This update is the first of a series tailored to keep landlords and tenants of a commercial lease up to date with the legislative and regulatory changes arising out of COVID-19 that may impact their rights and obligations.
What has happened to date?
As the situation evolves and the country works towards slowing the spread of COVID-19, the National Cabinet has been preparing and implementing its ‘business hibernation’ plan to temporarily ‘freeze’ the economy.
Laws dealing with commercial leases are a State matter meaning that any decision made by the National Cabinet must then be adopted and implemented by the WA Government before it is enforceable.
To date, no amendments have been made to WA legislation nor have any new regulations been put in place regarding commercial leases. However, the National Cabinet has made several announcements regarding new measures which are aimed to encourage commercial landlords and tenants to work together through this uncertain period, to ensure that businesses can survive and be there on the other side.
The National Cabinet is encouraging commercial landlords to work together with any tenants in financial hardship as a result of COVID-19, and the landlord’s Banks, to reach a reasonable position on rental payments and mortgage repayments.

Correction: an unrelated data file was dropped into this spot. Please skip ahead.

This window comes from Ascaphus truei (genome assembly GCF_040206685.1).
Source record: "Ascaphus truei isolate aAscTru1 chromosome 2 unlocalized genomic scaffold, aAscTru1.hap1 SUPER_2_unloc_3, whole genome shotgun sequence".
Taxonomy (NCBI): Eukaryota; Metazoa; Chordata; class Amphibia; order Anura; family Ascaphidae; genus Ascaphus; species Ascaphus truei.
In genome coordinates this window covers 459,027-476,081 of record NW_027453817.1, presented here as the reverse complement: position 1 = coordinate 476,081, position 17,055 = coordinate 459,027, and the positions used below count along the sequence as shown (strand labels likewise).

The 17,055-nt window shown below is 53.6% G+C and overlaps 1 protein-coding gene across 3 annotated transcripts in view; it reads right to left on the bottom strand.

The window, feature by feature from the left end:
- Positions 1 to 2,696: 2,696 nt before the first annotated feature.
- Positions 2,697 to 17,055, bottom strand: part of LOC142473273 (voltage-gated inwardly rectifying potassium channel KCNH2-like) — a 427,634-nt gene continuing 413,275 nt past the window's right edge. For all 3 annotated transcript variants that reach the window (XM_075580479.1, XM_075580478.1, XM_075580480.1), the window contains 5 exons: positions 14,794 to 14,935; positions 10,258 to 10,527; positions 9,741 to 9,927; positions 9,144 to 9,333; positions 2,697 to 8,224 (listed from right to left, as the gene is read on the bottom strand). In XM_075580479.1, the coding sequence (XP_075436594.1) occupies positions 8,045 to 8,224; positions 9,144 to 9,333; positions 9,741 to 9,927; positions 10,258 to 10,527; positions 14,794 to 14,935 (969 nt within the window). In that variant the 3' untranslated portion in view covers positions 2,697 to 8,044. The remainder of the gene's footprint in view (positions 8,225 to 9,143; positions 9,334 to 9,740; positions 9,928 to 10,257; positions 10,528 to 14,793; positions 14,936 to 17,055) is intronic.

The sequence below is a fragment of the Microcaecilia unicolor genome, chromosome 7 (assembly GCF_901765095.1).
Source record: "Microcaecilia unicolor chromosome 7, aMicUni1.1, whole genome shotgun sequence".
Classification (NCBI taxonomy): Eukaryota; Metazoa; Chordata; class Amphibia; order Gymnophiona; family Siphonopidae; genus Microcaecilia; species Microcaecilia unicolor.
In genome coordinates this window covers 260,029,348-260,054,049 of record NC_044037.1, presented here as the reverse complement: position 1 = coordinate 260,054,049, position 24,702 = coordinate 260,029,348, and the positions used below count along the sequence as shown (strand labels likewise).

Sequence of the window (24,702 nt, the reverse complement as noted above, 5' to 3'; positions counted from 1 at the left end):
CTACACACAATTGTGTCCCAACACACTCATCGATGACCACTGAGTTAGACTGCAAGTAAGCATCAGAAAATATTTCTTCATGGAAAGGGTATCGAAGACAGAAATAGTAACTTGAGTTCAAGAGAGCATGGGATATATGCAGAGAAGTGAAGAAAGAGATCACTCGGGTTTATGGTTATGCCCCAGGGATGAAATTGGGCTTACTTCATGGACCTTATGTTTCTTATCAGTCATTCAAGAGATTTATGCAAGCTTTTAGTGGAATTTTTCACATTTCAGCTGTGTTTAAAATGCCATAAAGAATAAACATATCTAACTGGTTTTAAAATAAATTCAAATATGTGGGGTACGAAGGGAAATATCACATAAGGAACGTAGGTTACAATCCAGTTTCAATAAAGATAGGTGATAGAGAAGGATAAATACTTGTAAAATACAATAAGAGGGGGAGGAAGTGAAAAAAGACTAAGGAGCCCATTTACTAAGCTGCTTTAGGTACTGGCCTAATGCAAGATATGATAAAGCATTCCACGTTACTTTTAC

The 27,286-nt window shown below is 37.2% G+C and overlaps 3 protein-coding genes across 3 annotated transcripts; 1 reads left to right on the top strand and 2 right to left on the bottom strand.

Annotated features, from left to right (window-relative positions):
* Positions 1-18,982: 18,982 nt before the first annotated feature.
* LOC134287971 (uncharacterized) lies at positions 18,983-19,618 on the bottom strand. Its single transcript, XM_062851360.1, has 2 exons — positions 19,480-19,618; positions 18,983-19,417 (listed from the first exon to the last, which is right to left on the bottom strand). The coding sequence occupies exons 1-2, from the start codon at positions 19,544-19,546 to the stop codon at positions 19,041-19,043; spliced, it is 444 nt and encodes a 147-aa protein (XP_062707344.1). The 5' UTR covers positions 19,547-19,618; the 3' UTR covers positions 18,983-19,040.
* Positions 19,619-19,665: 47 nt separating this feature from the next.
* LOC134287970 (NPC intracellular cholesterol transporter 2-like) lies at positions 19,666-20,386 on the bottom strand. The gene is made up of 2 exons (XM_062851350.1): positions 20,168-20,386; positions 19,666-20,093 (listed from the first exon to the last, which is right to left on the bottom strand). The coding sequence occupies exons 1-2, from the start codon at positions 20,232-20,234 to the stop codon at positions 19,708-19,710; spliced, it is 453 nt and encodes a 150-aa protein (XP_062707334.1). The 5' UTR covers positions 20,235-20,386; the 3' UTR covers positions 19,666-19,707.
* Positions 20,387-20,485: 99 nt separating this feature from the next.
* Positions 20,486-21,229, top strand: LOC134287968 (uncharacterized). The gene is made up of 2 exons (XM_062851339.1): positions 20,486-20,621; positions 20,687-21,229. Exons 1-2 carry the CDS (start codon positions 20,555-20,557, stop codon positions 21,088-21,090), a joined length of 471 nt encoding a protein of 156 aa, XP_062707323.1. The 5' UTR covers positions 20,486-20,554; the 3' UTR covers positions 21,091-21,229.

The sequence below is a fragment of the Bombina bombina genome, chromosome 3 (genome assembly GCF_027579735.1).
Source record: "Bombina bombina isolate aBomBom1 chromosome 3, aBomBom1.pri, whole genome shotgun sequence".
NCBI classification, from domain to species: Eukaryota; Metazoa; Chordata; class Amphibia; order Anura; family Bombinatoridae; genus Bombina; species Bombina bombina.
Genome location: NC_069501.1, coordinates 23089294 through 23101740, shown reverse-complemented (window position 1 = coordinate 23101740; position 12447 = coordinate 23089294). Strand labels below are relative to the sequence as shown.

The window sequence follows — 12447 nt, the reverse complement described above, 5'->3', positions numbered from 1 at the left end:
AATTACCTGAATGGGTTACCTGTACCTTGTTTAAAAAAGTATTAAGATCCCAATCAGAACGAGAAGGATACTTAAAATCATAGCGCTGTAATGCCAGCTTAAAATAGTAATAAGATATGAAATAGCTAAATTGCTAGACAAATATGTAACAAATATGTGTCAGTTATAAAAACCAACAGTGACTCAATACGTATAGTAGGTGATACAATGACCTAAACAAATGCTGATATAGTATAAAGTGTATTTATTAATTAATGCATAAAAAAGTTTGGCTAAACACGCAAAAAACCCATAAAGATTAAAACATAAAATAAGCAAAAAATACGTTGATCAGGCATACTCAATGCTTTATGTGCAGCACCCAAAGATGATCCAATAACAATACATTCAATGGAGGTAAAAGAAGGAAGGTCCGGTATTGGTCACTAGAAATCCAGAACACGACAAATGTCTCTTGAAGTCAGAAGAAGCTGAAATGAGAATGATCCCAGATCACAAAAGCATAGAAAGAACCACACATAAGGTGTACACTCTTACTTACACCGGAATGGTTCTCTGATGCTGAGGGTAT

What should landlords and tenants prepare themselves for?
Landlords and tenants of commercial leases can expect to see the following measures announced by National Cabinet being legislated in the coming weeks:
- Moratorium on evictions
On 29 March 2020, the National Cabinet agreed on a set of principles to underpin the Government’s aid to commercial tenancies, including a 6 month moratorium on evictions or commercial (and residential) tenancies in financial distress who are unable to meet their lease commitments due to the impact of COVID-19. The moratorium has not yet become law in WA.
What will the moratorium do?
Where it applies, the moratorium will prohibit a landlord from evicting a tenant on the basis the the tenant has failed to pay rent.
Will the moratorium apply to your business?
The moratorium will only apply where the tenant’s ability to pay rent is caused by COVID-19. Landlords and tenants not significantly affected by COVID-19 are expected to honour their lease and rental agreements.
Until the moratorium is legislated in WA, it is unclear what the precise criteria of eligibility will be. However, it is likely the criteria will be governed by similar principles to those relating to the National Cabinet’s proposed code of conduct t (listed below).
- Mandatory Code of Conduct
On 3 April 2020, the National Cabinet announced that it had agreed to develop a mandatory code of conduct for commercial tenancies guided by certain principles, to be subsequently legislated in each State and Territory.
The code of conduct is to apply for commercial tenancies where the tenant is:
a) eligible for the Commonwealth Government JobKeeper assistance; and
b) a small or medium sized enterprise (Less than $50m annual turnover).
The principles that will guide the code, as announced by the National Cabinet, will be as follows:- Where a tenant can pay rent, it should continue to do so;